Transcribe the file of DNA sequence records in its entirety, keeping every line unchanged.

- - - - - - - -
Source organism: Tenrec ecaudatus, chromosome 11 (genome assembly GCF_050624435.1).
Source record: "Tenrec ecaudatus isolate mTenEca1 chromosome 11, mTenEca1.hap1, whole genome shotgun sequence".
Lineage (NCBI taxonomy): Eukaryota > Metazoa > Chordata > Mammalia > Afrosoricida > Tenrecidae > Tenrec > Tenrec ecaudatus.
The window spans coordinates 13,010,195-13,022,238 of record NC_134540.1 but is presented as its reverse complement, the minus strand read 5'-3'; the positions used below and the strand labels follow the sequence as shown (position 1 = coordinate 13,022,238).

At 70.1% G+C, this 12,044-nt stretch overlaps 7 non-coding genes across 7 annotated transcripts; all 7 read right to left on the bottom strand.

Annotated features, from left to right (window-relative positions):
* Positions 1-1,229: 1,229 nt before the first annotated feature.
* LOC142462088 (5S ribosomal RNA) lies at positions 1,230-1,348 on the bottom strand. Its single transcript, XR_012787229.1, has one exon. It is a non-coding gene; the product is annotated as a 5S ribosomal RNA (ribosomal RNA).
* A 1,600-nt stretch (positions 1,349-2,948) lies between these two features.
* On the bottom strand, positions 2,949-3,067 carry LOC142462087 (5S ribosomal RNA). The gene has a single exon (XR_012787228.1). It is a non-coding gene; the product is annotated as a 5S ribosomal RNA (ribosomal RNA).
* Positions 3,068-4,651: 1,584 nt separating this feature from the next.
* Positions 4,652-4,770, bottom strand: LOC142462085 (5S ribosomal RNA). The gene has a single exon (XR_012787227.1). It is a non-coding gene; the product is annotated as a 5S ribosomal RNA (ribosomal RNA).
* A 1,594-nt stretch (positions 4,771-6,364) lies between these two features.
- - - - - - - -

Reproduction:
Source organism: Tenrec ecaudatus, chromosome 11 (genome assembly GCF_050624435.1).
Source record: "Tenrec ecaudatus isolate mTenEca1 chromosome 11, mTenEca1.hap1, whole genome shotgun sequence".
Lineage (NCBI taxonomy): Eukaryota > Metazoa > Chordata > Mammalia > Afrosoricida > Tenrecidae > Tenrec > Tenrec ecaudatus.
The window spans coordinates 13,010,195-13,022,238 of record NC_134540.1 but is presented as its reverse complement, the minus strand read 5'-3'; the positions used below and the strand labels follow the sequence as shown (position 1 = coordinate 13,022,238).

At 70.1% G+C, this 12,044-nt stretch overlaps 7 non-coding genes across 7 annotated transcripts; all 7 read right to left on the bottom strand.

Annotated features, from left to right (window-relative positions):
* Positions 1-1,229: 1,229 nt before the first annotated feature.
* LOC142462088 (5S ribosomal RNA) lies at positions 1,230-1,348 on the bottom strand. Its single transcript, XR_012787229.1, has one exon. It is a non-coding gene; the product is annotated as a 5S ribosomal RNA (ribosomal RNA).
* A 1,600-nt stretch (positions 1,349-2,948) lies between these two features.
* On the bottom strand, positions 2,949-3,067 carry LOC142462087 (5S ribosomal RNA). The gene has a single exon (XR_012787228.1). It is a non-coding gene; the product is annotated as a 5S ribosomal RNA (ribosomal RNA).
* Positions 3,068-4,651: 1,584 nt separating this feature from the next.
* Positions 4,652-4,770, bottom strand: LOC142462085 (5S ribosomal RNA). The gene has a single exon (XR_012787227.1). It is a non-coding gene; the product is annotated as a 5S ribosomal RNA (ribosomal RNA).
* A 1,594-nt stretch (positions 4,771-6,364) lies between these two features.